San Gabriel Valley Cactus and Succulent Society: Cacti of the Month November 2003 - Frailea and Blossfeldia
Frailea is a medium size genus of small cacti. The range of Frailea stretches from Colombia to Argentina, and overlaps that of Parodia and Notocactus. The genus is closely related to Parodia. The number of species is probably less than 50, but uncertain, with many species recently named and available only as seed from European suppliers. Many of these new species are probably redundant, and when a careful revision of the genus is published will disappear as synonyms.
|| Frailea schlinzkyana entered in the 2001 Intercity Show by Tom Glavich.
Frailea are easily grown, requiring bright light, and some protection from mid-day full sun. Any well drained potting mix will do. In habitat they can be found among rocks and in grassland, getting the same kind of broken shade that they get when grown under screen or light shade cloth. This genus is somewhat less tolerant of summer over-watering than many, with some of the more collectable species (F. asteroides) being the least tolerant. Almost all the species are weakly spined, with the pattern of the areoles on the body an important part of the plant, and often emphasized in staging for shows. The bodies are often strange blends of brown, purple and dark green.
In habitat, this genus is generally short lived, with an average plant living only a few years before succumbing to predators, rot, or drought. The plants generally stay very small, from not much bigger than a nickel to an inch or two in diameter. When grown in pots, protected from predators, disease and drought, two interesting things happen. The first is that they grow to enormous size. Single heads can get as large as 3 inches, and clumping species can fill a six inch pot with remarkable speed. The second is that they lose control of their meristems. The meristem is the center of new tissue growth, normally at the center top of the plants. As they age, normally solitary species start producing pups, sometimes with great abandon. It’s not unusual to see an old plant producing a set of pups, some normal, some not. Pups are usually produced at areoles, but occasionally are produced internally to the body of the plant, eventually erupting through the side.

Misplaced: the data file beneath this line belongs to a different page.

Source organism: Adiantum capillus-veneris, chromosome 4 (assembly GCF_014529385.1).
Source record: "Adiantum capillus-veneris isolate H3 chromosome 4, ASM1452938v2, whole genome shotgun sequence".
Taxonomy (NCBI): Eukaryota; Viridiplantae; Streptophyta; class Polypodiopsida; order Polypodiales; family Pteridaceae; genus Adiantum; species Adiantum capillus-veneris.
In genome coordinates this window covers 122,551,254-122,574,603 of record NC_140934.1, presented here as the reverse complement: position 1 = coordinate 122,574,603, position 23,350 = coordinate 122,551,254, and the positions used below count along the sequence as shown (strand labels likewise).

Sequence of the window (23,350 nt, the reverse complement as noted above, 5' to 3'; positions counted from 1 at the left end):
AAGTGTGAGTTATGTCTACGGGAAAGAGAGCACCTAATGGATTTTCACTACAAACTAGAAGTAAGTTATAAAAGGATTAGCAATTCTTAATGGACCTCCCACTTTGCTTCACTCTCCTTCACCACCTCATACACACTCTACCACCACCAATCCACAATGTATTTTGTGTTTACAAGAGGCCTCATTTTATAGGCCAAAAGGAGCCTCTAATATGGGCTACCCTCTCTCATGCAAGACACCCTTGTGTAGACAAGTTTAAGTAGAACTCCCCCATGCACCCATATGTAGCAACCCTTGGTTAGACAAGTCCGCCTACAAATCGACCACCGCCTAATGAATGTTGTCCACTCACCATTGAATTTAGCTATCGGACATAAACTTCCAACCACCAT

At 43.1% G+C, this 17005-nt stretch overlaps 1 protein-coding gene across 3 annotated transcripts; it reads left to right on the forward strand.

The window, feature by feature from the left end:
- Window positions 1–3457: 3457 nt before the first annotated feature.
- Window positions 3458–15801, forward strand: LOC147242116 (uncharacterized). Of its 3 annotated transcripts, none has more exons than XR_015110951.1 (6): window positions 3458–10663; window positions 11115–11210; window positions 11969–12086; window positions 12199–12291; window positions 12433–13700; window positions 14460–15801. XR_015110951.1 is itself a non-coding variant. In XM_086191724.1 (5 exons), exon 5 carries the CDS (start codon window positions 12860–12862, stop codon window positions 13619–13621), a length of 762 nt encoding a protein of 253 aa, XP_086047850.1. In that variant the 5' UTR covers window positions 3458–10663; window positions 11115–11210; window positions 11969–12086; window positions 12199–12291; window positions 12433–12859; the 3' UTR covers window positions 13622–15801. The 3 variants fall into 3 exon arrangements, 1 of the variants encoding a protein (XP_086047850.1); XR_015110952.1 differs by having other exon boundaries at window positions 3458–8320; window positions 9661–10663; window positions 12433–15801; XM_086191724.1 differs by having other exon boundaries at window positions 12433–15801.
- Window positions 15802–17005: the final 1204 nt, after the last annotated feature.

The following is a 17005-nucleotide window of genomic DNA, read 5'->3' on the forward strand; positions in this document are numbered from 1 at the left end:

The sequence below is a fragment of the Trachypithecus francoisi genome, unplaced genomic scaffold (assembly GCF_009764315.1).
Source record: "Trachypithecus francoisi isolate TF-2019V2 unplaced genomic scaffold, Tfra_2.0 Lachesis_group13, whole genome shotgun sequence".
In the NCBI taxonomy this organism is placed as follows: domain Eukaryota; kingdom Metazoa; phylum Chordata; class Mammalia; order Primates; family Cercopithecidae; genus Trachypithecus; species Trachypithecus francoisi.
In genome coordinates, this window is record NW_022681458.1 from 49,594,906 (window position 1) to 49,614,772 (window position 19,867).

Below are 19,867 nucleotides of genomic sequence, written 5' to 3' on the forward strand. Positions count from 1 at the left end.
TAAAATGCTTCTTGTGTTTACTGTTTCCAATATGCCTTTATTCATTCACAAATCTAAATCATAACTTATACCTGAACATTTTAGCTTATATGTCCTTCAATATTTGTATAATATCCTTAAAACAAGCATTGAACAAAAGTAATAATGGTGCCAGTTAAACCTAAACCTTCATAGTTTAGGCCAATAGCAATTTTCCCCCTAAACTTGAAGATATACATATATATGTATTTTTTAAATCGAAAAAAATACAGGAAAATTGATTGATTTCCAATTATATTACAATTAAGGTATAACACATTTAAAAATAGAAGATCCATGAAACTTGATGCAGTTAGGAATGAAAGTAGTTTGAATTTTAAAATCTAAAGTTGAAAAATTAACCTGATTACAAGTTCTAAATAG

Frailea invariably have yellow flowers. These are usually cleistogamous, which means that they pollinate themselves as buds. Frailea flower freely when warm and sunny, but even when the flowers don’t open they don’t they produce hundreds of seeds. The seeds are easily raised, germinating quickly, but are only viable a short time. Seeds collected in late summer can be planted immediately, or can be saved until spring, however after a year there will be a noticeable loss in viability. Some germination still occurs with two and three year old seed, if carefully preserved in cool, dry storage.
|| Blossfeldia liliputana entered in the 2001 Winter Show by Laura and Gene Oster.
Blossfeldia is the genus containing the smallest of the cacti. Blossfeldia liliputana, the only currently recognized species grows to only ½ inch across in habitat. The genus is native to Bolivia and Argentina, and is established over a wide geographical area.
These are difficult plants to grow on their own roots. Their specialized environment (mountain rock cracks), and the extremely dry environment makes them very sensitive to root loss. Blossfeldia have many unique characteristics, the most important is their ability (in habitat) to survive nearly complete desiccation, recovering when fog, mist or rain returns to their natural environment.
Frailea angelesii is a well known clumping species, growing more slowly than Frailea grahliana, below, but eventually producing small clumps of dark purple heads.
Frailea asteroides is the collector’s choice. When well grown, it is often a dark brown to purple. As it ages, it tends more towards brown. Normally a single head, but with good growing conditions, and attention to watering, specimens like that shown above can be produced.
Frailea cataphracta is another normally single headed species, that with age begins to clump and grow oddly. It stays small, and keeps it’s dark brown color. Crests of this species are also available, and have been recent show winners.
Frailea grahliana is a common clumping species. It grows quickly, and can easily fill a six inch pot.
Frailea pulcherrimia is a representative of a less frequently seen group. These are still small plants, but have finger thick stems that become several inches long, branching freely. The main stem quickly starts to sprawl under the weight of the additional stems. It is a dull green, with short brown and yellow spines.
Frailea schilinzkyana remains solitary, and depressed globular (wider than taller). It stays a medium dark brownish green, with short tan spines.
Edward Anderson The Cactus Family
Cullmann, Gotz & Groner, The Encyclopedia of Cacti
S. and L. Brack, Mesa Garden Seed List
Copyright article: Tom Glavich September 2003
Copyright photo's: T. Nomer